06.05.2019 Statement approved on the occasion of the 2019 Annual Conference of the Directors of Ethnographic Museums in German Speaking Countries, in Heidelberg:
Statement approved on the occasion of the 2019 Annual Conference of the Directors of Ethnographic Museums in German Speaking Countries, in Heidelberg:
Within the German speaking area, more than twenty public ethnographic and world cultures museums, university museums and collections, as well as the ethnography departments of composite museums, conserve a substantial number of collections comprising cultural artefacts, photographs, film and sound documents, as well as written archives. We safeguard these collections in a fiduciary duty of care. Relations have been established between humans through these objects, which have been – and continue to be – important for those who once created them, for their descendants as well as for all societies in general. These relations stand – similar to diaspora relations – in the foreground of our attention.
We explicitly welcome the high level of current concern for civil society in our establishments, in our work, and in questions and problems about the colonial history of our collections. Equally, we appreciate concerns about whether it is legitimate to preserve sensitive collections such as human remains, burial objects, and sacred objects, or artefacts of potentially key cultural heritage. The new public engagement points to a social development which coincides with an increasing awareness of the knowledge preserved in our museums, and the relevance of the collections for societies of origin, in which society accepts an ethical responsibility in dealing with the objects.
It is a matter of course that objects which were brought into the museums due to unlawful circumstances at the moment of their creation or of collecting should – if this is desired by representatives of the originator communities – be repatriated. Possibilities for restitution should furthermore be negotiable where objects are of significant value to their communities of origin. Above all, however, our museums preserve cultural heritage from highly differentiated contexts of acquisition and collecting and, therefore, represent much more than colonial heritage. Thus, it is equally evident that the relations which have been entered into during the acquisition of the objects oblige us to much more than merely return objects.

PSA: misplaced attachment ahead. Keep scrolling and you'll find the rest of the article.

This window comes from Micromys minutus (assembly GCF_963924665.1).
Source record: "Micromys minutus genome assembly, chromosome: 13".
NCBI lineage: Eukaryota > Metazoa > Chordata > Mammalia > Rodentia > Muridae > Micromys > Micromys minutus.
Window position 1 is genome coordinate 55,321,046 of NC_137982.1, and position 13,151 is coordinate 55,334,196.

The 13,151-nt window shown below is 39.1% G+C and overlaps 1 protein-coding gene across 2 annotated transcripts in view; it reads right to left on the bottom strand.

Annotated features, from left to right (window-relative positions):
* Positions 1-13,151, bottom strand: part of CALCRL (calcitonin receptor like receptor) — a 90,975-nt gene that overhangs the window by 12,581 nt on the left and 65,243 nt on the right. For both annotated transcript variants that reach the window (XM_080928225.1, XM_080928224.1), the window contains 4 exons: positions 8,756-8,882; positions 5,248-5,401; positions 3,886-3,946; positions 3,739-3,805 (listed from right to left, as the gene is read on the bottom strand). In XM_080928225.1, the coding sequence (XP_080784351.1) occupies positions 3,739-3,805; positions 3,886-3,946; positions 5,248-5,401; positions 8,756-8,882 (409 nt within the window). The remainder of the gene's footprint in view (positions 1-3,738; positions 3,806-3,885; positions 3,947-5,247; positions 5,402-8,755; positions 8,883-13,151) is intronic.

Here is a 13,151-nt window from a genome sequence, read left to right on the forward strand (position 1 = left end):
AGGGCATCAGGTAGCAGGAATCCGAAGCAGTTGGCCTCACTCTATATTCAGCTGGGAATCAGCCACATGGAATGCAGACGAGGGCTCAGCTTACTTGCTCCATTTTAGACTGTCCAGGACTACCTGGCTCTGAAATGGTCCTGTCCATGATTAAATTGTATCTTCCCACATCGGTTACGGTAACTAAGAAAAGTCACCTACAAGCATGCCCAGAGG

All world cultures and ethnographic museums and collections understand that it is their duty to ensure the maximum transparency when dealing with the history and contents of their collections, with cooperative provenance research as a general standard. Important questions remain to be asked: Which knowledge do we preserve? For whom is the knowledge relevant nowadays, and in what ways? Which interpretations need to be urgently reconsidered, what has been overlooked as yet, and what has been misjudged? Who were the objects’ creators and what rights have developed today from their authorship? Who are the owners? Which forms of relations, of sharing heritage and collections, which kinds of restitution are necessary, possible, desired? How can cooperation, dialogue and negotiation processes be shaped, into which the knowledge of all participants can be obtained and used, at an equal level? Which new knowledge related to the collections can thereby evolve? All the signatories below are committed to the following principles:
Wiebke Ahrndt, Übersee-Museum Bremen
Anna-Maria Brandstetter, Ethnografische Studiensammlung, Universität Mainz
Tina Brüderlin, Ethnologische Sammlung Museum Natur und Mensch, Städtische Museen Freiburg
Inés de Castro, Linden-Museum, Stuttgart
Mareile Flitsch, ISEK-Völkerkundemuseum Universität Zürich
Lars Frühsorge, Völkerkundesammlung der Hansestadt Lübeck
Ernst Halbmayer und Dagmar Schweitzer de Palacios, Ethnographische Sammlung, Universität Marburg
Peter Joch, Städtisches Museum Braunschweig
Lars-Christian Koch, Ethnologisches Museum Berlin
Michael Kraus, Ethnologische Sammlung, Universität Göttingen
Katja Lembke und Alexis von Poser, Landesmuseum, Hannover
Heidrun Loeb, Nord Amerika Native Museum NONAM, Zürich
Albert Lutz, Museum Rietberg, Zürich
Léontine Meijer-van-Mensch, SKD Staatliche Ethnographische Sammlungen Sachsen
Jakob Messerli, Bernisches Historisches Museum, Bern
Karoline Noack, Bonner Amerikas-Sammlung BASA, Universität Bonn
Margarete Pavaloi, Völkerkundemuseum der J. & E. von Portheim-Stiftung, Heidelberg
Barbara Plankensteiner, Museum am Rothenbaum MARKK, Hamburg
Eva Raabe, Weltkulturen Museum, Frankfurt a. M.
Wilfried Rosendahl, Reiss-Engelhorn-Museen, Mannheim
Christian Schicklgruber, Weltmuseum, Wien
Anna Schmid, Museum der Kulturen, Basel
Regine Schulz und Andrea Nicklisch, Roemer- und Pelizaeus-Museum, Hildesheim
Nanette Snoep, Rautenstrauch-Joest-Museum, Köln
Daniel Studer und Achim Schäfer, Historisches und Völkerkundemuseum St. Gallen
Uta Werlich, Museum Fünf Kontinente, München